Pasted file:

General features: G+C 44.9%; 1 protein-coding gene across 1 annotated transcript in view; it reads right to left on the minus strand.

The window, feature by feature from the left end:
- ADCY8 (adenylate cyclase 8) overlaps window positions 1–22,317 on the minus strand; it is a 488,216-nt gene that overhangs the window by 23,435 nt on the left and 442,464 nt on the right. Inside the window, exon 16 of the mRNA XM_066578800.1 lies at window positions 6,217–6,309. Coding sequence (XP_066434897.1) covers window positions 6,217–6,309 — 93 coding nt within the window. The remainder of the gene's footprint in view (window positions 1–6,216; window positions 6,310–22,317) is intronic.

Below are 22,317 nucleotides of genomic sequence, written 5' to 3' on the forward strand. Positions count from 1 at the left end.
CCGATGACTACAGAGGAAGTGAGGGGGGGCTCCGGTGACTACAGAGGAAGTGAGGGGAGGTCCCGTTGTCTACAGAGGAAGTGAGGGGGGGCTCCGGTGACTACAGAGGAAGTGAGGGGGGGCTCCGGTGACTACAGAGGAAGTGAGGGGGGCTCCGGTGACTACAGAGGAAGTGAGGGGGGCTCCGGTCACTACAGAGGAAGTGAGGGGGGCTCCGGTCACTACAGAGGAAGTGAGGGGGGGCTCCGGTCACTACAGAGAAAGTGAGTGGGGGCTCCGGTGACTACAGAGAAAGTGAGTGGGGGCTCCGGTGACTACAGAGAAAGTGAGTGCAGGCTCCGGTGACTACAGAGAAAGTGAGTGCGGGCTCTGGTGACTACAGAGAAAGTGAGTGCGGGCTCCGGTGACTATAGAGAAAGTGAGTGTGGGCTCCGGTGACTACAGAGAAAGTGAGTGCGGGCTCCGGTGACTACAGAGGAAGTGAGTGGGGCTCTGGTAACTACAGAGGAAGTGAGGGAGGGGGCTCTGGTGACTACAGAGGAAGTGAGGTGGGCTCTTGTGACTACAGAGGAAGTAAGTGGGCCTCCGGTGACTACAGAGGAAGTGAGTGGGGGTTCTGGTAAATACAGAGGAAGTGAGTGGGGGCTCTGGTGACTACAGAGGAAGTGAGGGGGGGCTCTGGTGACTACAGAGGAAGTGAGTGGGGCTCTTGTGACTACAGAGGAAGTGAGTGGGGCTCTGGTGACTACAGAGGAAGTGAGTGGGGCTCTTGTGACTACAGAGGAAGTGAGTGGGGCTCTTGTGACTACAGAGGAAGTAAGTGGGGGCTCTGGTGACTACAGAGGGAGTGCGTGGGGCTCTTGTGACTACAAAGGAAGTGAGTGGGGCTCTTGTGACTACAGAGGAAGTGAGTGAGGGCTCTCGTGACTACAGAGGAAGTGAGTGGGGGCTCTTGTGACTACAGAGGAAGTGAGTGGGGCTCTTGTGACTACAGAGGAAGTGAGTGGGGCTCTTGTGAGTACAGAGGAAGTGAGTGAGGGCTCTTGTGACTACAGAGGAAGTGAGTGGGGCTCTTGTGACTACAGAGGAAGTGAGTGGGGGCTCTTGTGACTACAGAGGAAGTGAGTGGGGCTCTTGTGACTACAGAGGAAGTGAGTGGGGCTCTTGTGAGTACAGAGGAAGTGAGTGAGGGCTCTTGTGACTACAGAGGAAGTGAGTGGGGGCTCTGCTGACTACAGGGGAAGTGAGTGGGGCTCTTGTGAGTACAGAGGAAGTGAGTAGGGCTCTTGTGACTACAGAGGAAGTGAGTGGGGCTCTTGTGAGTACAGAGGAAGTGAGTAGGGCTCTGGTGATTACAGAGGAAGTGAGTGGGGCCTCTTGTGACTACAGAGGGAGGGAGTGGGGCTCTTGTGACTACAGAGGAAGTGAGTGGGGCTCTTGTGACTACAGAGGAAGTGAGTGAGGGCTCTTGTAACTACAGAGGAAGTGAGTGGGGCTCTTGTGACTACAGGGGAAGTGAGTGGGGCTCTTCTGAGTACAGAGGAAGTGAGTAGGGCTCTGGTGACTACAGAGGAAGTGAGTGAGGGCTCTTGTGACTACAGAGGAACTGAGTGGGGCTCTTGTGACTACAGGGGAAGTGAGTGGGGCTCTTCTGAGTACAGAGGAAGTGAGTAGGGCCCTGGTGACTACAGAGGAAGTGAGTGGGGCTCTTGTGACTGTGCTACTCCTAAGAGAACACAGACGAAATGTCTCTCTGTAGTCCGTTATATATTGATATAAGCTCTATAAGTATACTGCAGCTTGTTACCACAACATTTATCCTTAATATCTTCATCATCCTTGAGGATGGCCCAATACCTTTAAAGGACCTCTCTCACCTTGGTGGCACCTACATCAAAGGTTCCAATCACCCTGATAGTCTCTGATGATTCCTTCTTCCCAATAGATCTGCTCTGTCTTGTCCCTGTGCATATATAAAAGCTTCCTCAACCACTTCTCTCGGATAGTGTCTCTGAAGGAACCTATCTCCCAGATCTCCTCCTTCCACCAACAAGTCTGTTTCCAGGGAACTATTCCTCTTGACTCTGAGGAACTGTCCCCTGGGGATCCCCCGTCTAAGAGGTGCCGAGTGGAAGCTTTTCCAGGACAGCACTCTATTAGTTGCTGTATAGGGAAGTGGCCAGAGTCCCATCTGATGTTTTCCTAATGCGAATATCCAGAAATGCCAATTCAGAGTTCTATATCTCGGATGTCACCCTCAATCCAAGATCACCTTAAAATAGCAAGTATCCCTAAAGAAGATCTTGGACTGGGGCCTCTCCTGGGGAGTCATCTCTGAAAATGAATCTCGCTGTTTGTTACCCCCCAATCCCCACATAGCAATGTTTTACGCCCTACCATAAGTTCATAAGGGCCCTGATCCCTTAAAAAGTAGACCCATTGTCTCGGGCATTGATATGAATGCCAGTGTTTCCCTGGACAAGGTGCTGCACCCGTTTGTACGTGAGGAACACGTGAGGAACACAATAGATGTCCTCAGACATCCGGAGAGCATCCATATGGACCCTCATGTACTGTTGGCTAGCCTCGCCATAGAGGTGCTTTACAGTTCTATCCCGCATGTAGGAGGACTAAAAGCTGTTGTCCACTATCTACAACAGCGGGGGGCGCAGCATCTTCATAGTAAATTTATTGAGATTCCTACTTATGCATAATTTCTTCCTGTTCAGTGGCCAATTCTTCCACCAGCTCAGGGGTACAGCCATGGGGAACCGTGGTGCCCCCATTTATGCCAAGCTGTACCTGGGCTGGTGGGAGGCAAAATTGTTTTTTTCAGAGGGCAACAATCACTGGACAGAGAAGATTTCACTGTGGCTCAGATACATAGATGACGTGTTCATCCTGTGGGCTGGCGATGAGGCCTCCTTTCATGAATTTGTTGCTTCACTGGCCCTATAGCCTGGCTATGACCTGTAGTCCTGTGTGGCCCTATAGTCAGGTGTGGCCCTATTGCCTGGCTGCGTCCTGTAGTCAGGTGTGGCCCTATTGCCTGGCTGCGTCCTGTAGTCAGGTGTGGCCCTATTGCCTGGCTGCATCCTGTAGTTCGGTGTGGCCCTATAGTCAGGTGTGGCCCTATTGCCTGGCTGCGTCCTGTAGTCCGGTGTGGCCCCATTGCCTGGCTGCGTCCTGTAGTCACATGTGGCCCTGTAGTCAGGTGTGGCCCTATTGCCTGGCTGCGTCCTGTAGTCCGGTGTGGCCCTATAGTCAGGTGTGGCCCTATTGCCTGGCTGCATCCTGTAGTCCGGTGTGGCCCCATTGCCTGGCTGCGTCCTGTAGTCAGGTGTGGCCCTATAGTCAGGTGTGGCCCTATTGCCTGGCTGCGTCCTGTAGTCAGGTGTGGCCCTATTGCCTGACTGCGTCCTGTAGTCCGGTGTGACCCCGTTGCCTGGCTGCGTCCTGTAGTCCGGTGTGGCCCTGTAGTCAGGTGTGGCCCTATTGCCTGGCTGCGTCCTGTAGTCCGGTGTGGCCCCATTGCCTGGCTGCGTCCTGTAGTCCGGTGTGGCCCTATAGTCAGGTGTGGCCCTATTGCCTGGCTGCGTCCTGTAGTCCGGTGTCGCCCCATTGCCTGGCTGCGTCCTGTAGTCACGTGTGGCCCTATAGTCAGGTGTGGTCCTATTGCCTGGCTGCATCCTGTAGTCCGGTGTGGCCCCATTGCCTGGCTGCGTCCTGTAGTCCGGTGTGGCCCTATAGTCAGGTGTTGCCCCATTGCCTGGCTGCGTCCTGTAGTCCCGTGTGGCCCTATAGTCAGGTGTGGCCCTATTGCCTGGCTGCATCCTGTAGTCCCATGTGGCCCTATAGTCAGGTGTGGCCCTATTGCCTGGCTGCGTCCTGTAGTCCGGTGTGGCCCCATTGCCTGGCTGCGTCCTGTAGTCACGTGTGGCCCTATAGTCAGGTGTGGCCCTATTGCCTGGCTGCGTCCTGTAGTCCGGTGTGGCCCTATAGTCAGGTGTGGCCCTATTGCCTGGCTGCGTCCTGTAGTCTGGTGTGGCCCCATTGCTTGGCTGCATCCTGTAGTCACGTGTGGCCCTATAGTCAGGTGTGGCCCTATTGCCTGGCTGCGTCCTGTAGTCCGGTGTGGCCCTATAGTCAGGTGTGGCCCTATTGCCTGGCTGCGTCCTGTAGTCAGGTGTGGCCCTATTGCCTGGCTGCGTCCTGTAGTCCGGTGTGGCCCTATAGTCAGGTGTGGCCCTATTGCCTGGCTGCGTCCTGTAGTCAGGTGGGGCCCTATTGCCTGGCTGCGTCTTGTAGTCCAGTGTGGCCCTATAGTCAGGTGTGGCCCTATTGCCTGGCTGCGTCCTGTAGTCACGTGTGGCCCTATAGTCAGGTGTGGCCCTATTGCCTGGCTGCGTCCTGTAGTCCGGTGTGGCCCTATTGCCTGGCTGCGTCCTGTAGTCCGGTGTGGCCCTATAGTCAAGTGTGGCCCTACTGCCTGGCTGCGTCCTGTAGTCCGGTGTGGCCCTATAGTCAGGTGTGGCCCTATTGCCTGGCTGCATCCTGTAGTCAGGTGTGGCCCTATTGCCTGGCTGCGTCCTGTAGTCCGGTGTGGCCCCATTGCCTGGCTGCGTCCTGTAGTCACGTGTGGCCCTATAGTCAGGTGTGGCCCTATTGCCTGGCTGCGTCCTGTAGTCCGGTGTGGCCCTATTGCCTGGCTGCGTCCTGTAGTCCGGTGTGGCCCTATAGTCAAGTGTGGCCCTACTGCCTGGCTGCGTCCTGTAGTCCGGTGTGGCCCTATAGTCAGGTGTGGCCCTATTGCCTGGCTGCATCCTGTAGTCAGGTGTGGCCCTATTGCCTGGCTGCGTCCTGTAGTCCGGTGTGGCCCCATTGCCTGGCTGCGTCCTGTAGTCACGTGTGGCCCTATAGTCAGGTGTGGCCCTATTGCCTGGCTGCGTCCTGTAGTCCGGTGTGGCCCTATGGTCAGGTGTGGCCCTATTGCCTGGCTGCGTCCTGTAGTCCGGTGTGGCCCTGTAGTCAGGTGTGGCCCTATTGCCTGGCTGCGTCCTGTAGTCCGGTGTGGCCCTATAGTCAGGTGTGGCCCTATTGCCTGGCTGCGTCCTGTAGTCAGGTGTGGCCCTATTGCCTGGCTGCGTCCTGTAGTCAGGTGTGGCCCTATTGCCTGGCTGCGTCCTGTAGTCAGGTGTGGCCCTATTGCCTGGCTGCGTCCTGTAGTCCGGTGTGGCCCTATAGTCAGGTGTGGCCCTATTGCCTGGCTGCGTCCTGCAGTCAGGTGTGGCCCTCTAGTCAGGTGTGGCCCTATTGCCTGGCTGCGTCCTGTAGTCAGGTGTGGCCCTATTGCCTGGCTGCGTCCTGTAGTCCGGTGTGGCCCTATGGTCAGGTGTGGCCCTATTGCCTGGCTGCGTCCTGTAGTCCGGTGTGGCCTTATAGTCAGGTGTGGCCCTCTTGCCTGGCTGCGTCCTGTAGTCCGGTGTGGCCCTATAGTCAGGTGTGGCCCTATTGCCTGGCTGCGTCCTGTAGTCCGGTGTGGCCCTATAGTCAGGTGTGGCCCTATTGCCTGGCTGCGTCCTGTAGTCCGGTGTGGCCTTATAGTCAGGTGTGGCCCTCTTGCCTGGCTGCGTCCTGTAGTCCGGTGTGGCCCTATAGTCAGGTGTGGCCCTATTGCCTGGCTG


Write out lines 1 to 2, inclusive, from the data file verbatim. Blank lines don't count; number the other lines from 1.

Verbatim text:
General features: G+C 44.9%; 1 protein-coding gene across 1 annotated transcript in view; it reads right to left on the minus strand.

The window, feature by feature from the left end: